The City of Burnaby is forging ahead with a plan to create a downtown core from scratch. The process will eventually see many new highrises, plazas, parks and streets built to replace the Metropolis at Metrotown shopping centre – but Canada’s third-busiest mall isn’t going anywhere anytime soon.
On Monday, Burnaby council will consider giving city staff approval to start working on a masterplan for the 46-acre lot, currently home to some 1.7 million square feet of retail space. If approved, planning staff will begin working with developer Ivanhoe Cambridge on a plan that could take 80 years or longer to fully implement.
The masterplan will provide more detail to the city’s existing 2017 Metrotown Downtown Plan, which laid out a vision for a densely populated urban core with commercial, residential, institutional and public amenities in close proximity.
The plan calls for the existing mall site to be bisected by several new streets lined with new buildings of various heights with street-facing podiums that would essentially turn the mall “inside out,” according to Burnaby’s director of planning and building Ed Kozak.
As for what, exactly, the area will look like years down the road, Kozak said he had few details he could share but said, “There will be many buildings and they will be tall.”
The site subjected to the new masterplan includes a portion of the former Sears site next to the mall. Concord has already submitted plans to build six residential towers on the adjacent site ranging from 35 to 65 storeys.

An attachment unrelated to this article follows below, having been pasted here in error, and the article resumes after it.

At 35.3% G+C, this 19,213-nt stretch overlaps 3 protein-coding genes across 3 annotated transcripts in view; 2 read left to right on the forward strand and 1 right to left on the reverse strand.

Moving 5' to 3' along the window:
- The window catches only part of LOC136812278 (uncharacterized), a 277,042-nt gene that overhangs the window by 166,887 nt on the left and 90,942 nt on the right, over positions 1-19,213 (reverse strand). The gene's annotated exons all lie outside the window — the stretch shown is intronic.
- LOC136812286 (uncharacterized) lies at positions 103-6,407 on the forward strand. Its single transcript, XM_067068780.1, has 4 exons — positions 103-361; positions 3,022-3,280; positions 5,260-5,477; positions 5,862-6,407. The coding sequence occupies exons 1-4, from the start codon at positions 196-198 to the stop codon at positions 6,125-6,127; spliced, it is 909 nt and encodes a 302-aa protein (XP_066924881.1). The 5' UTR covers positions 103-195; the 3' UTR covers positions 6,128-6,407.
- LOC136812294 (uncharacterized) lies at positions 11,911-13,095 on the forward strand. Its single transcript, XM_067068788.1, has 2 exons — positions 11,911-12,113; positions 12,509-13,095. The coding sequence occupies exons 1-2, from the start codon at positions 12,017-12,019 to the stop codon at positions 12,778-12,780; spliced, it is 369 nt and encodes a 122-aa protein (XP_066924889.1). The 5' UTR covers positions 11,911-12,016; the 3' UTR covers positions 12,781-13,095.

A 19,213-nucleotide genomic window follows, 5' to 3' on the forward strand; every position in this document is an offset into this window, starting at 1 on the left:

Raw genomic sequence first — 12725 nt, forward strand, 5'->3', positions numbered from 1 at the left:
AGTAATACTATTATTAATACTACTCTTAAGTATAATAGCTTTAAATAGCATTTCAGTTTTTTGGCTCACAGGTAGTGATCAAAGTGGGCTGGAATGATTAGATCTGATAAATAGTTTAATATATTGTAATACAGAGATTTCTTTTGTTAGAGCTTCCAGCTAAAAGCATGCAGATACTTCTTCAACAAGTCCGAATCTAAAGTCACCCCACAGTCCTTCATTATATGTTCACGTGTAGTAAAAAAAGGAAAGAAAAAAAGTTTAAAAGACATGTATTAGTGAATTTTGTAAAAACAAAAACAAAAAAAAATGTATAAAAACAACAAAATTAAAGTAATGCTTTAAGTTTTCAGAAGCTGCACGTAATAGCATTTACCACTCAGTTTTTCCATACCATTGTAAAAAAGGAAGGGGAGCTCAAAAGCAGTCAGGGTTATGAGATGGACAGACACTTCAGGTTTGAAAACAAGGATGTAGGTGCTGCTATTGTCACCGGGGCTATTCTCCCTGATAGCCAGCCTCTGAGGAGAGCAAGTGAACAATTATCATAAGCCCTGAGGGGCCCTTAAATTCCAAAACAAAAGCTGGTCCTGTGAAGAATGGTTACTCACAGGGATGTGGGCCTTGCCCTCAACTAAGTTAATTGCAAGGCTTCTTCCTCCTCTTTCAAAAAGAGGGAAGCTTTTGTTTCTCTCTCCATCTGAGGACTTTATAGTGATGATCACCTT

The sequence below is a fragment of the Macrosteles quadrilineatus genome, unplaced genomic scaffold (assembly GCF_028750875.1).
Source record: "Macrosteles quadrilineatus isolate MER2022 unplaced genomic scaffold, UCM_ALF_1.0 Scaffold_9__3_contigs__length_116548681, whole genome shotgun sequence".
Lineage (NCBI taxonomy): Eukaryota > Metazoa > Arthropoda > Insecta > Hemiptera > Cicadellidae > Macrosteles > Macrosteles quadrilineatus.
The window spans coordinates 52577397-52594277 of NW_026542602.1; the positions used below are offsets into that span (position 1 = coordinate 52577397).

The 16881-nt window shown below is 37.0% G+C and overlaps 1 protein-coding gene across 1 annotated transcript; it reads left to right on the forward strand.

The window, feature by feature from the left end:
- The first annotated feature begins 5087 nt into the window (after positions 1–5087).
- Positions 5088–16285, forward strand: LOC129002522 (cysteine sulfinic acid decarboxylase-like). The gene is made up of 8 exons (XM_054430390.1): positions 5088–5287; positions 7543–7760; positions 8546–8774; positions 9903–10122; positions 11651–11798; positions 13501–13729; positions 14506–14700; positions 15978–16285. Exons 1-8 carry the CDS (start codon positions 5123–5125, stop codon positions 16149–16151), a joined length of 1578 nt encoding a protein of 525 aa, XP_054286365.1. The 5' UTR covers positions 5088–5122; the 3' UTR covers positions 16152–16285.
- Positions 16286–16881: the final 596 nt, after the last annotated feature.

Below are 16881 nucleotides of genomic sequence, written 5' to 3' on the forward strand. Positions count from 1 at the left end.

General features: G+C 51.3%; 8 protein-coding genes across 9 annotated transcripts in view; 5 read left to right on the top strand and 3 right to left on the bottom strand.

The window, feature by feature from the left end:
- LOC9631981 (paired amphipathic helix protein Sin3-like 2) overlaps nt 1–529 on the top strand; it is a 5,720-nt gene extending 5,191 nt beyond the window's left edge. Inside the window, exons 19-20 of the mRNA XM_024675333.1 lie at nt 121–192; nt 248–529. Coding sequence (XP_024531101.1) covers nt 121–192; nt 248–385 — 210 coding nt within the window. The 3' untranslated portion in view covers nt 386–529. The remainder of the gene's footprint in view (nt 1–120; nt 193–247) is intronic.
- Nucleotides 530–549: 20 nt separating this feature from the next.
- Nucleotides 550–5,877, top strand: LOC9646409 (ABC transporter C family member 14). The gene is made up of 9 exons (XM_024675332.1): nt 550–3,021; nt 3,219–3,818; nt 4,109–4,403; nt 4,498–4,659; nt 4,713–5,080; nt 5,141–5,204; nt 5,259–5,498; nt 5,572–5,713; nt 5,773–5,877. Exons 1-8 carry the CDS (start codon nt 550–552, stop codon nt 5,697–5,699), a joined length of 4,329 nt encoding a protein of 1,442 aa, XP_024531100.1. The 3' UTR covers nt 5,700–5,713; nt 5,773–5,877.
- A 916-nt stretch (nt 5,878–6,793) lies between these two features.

The plan follows a recent trend in urban planning that does away with traditional “fortress-like” malls, he said.
“There's this move away from the exclusively internalized mall model to one that's more outwardly oriented and one that has a relationship to the streets that are around it,” Kozak said.
The master plan will put pedestrian-oriented public spaces first and “the buildings get the leftover spaces,” he said.
And the city’s head planner said the plazas and parks will be truly public despite being on private property. “People can enjoy the site and the many amenities that will come to it without having to spend a dollar,” Kozak said.
Once complete, he said, Burnaby will have a vibrant urban core, a central gathering place and a symbolic centre.
But that day is long off.
Over the next 10 years, relatively little will change, according to Graeme Silvera, Ivanhoe’s vice president of development and retail.
Residents will see a new road built parallel to Kingsway, with some of the retail within the malls reoriented to face it, he said. Starting in the 2030s, Silvera said, new residential towers will start to break ground but the mall will likely remain.
Ivanhoe will both conform to the city’s 20-per-cent-rental inclusionary zoning rules and will make many of those units non-market and affordable, according to Silvera.
The redevelopment has to comply with the long-term leases of its four anchor tenants, including the Hudson’s Bay department store whose lease runs into the 2080s, he said.
Silvera said the area will be developed in many phases and much could be built around what’s already there.
“When you're dealing with a 100-year master plan, you have to really put on that long lens,” he said.
The developer was short on details, not disclosing how many buildings and other amenities his firm envisions for the Metropolis site, but said more information will be available in November, including “some pretty special things.”
“We do have some very ambitious goals,” he said.